• Overactive Bladder (OAB) is frequently used interchangeably with UUI.

Women experiencing OAB typically report the following symptoms:

  • Difficulty in deferring the urge to pass urine, with or without leaking.
  • Frequent visits to the toilet.
  • Fear of urinary leakage, even in cases where it has never occurred.
  • Nocturia, or the need to use the toilet more than once during the night.


Up to 40% of adult females may experience OAB. Numerous factors can cause it, including pelvic floor weakness or overactivity, chronic constipation, pelvic organ prolapse, low oestrogen levels, bladder irritants (caffeine, artificial sweeteners, or carbonated drinks), and imbalances in fluid intake.


Since we already know that physiotherapy is the first-line treatment for urinary incontinence, best to make that visit now! Your physiotherapist may ask you to complete a bladder diary to provide detailed information about your bladder habits (Yes, you may need to measure your urine for 48 hours). Once we have taken a detailed history and performed our assessments, we may use some or all of the following strategies:

  • Bladder education
  • Bladder training
  • Bladder retraining and calming
  • Bladder drills
  • Pelvic floor muscle exercises
  • Transcutaneous Electrical Nerve Stimulation (TENS)
  • Teach you how to respond when urgency strikes
  • Breathing education
  • Musculoskeletal treatment to address other contributing factors to urgency
  • Medication advice from your doctor on calming the bladder
  • Mixed Urinary Incontinence (MUI) combines elements of Stress Urinary Incontinence and Urge Urinary Incontinence. Whether you’re dealing with a little or a lot of urinary incontinence, be it SUI, UUI, or MUI, conservative physiotherapy management, guided by a wellness health physiotherapist, can treat your incontinence.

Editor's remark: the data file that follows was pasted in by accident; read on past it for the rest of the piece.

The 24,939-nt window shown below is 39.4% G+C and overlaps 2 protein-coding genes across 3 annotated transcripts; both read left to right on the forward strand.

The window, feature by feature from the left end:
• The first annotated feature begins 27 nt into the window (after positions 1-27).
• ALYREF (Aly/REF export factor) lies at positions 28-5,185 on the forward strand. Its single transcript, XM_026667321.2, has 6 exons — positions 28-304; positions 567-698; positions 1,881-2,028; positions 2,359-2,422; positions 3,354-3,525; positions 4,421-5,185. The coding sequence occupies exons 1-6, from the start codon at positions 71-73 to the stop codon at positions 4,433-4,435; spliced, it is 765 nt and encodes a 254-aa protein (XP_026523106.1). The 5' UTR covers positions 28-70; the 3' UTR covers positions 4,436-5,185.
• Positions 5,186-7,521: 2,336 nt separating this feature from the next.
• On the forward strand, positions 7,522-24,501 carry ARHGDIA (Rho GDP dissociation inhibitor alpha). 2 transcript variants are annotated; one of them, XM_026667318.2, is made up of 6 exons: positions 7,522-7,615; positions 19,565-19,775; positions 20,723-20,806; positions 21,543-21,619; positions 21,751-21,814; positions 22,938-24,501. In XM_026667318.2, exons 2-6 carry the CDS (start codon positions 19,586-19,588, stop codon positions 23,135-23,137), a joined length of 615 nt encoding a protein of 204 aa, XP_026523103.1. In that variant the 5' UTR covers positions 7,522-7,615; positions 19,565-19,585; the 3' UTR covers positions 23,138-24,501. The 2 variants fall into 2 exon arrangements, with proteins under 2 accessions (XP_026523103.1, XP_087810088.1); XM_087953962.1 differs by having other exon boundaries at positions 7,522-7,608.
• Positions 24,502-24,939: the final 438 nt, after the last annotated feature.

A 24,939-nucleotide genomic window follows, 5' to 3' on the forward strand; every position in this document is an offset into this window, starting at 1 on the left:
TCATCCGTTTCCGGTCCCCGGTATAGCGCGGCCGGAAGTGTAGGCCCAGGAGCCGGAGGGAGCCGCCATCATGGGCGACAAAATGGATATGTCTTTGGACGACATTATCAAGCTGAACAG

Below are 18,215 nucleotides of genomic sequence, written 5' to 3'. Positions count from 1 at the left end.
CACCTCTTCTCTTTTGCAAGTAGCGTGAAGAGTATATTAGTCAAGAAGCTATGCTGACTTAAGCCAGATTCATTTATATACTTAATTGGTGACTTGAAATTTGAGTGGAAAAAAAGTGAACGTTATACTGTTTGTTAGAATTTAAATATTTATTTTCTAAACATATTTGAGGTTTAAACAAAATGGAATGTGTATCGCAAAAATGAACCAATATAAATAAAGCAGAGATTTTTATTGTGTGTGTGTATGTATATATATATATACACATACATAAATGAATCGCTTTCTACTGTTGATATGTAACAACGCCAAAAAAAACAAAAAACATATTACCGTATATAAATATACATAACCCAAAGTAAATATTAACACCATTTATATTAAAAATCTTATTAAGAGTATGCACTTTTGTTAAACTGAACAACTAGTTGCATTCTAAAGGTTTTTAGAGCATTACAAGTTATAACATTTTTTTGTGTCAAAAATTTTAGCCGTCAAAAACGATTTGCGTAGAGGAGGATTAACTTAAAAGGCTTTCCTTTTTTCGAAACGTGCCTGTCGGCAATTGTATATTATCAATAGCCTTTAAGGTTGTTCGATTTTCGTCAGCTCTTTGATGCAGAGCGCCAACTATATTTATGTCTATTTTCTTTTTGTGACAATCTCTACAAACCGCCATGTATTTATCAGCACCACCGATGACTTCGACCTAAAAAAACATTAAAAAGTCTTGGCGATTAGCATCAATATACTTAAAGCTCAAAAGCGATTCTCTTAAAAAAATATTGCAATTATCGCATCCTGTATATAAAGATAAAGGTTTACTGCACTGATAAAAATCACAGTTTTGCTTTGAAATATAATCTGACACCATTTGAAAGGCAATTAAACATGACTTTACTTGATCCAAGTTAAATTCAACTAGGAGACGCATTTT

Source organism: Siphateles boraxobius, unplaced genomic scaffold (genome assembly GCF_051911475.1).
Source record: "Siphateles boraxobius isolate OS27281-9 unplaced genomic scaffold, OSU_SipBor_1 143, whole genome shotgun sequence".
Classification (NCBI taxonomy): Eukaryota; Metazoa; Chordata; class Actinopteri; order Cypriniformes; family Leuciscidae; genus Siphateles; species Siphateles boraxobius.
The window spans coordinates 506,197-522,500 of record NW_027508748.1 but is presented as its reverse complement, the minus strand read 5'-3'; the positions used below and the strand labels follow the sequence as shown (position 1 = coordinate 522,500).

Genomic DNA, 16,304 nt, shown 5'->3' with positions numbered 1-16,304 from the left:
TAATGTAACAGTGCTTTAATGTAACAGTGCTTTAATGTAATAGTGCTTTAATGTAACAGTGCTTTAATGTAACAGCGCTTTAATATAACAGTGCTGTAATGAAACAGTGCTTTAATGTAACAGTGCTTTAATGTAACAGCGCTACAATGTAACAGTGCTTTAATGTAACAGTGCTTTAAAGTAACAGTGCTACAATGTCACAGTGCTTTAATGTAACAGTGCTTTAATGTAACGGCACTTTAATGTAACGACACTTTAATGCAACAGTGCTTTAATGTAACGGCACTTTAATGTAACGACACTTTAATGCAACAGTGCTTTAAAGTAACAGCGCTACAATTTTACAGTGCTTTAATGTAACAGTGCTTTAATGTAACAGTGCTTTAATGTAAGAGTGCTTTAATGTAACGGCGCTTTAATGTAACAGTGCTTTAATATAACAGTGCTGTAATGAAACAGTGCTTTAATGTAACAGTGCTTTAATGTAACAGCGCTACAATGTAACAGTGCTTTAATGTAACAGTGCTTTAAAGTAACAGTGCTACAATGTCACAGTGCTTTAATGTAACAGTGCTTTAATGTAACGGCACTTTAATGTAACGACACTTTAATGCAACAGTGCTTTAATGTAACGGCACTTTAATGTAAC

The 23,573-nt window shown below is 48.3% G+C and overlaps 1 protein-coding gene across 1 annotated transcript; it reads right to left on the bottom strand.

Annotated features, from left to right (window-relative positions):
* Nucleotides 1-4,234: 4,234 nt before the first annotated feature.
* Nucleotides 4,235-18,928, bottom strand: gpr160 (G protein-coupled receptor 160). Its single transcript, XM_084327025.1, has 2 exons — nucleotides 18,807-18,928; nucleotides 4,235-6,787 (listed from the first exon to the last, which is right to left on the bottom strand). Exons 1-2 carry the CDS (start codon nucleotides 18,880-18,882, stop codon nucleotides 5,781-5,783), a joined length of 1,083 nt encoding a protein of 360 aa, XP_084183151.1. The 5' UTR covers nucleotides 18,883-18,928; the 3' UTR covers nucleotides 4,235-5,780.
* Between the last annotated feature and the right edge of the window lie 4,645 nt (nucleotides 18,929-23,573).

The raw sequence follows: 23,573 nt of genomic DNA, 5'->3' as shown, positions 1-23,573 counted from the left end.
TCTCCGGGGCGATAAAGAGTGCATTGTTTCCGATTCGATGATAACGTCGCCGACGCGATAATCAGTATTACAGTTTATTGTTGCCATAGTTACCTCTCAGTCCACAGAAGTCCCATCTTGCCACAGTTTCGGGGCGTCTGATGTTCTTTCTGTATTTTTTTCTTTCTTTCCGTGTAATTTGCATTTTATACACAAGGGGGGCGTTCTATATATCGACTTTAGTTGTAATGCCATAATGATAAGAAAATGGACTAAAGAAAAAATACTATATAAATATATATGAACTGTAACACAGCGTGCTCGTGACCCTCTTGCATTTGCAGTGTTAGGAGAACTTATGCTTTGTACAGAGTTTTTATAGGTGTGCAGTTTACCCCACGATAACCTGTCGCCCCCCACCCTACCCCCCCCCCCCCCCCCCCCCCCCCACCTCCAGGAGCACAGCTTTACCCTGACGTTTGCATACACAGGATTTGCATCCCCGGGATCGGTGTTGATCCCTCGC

If you are suffering from urinary incontinence, please call or WhatsApp us at 9780 7274, or email us at help@embracephysio.sg and let’s discuss a treatment that works for you.

Feel free to look through our website, where you can learn about other women’s health conditions we treat. This is a safe space where we can discuss how we can help you with physiotherapy.

Note: While I am a physiotherapist, I am not your personal physiotherapist. The contents of this website are for informational purposes only and are not intended to serve as personal medical advice.


  1. Bo K, Frawley HC, Haylen BT, Abramov Y, Almeida FG, Berghmans B, Bortolini M, Dumoulin C, Gomes M, McClurg D, Meijlink J, Shelly E, Trabuco E, Walker C, Wells A. An International Urogynecological Association (IUGA)/International Continence Society (ICS) joint report on the terminology for the conservative and nonpharmacological management of female pelvic floor dysfunction. Neurourol Urodyn. 2017 Feb;36(2):221-244.
  2. Fitz F, Sartori M, Girão MJ, Castro R. Pelvic floor muscle training for overactive bladder symptoms – A prospective study. Rev Assoc Med Bras (1992). 2017 Dec;63(12):1032-1038.
  3. Todhunter-Brown A, Hazelton C, Campbell P, Elders A, Hagen S, McClurg D. Conservative interventions for treating urinary incontinence in women: an Overview of Cochrane systematic reviews. Cochrane Database of Systematic Reviews 2022, Issue 9.
  4. NICE Guidance – Urinary incontinence and pelvic organ prolapse in women: management: © NICE (2019) Urinary incontinence and pelvic organ prolapse in women: management. BJU Int. 2019 May;123(5):777-803
  5. Nygaard IE, Thompson FL, Svengalis SL, Albright JP. Urinary incontinence in elite nulliparous athletes. Obstet Gynecol. 1994;84(2):183-187.
  6. Thyssen HH, Clevin L, Olesen S, Lose G. Urinary incontinence in elite female athletes and dancers. Int Urogynecol J Pelvic Floor Dysfunct. 2002;13(1):15-17.
  7. https://www.embracephysio.sg/what-is-a-pelvic-floor-exam/
  8. https://www.embracephysio.sg/wp-content/uploads/2021/10/Bladder-Diary-FINAL.pdf
  9. https://www.ncbi.nlm.nih.gov/pmc/articles/PMC4980849/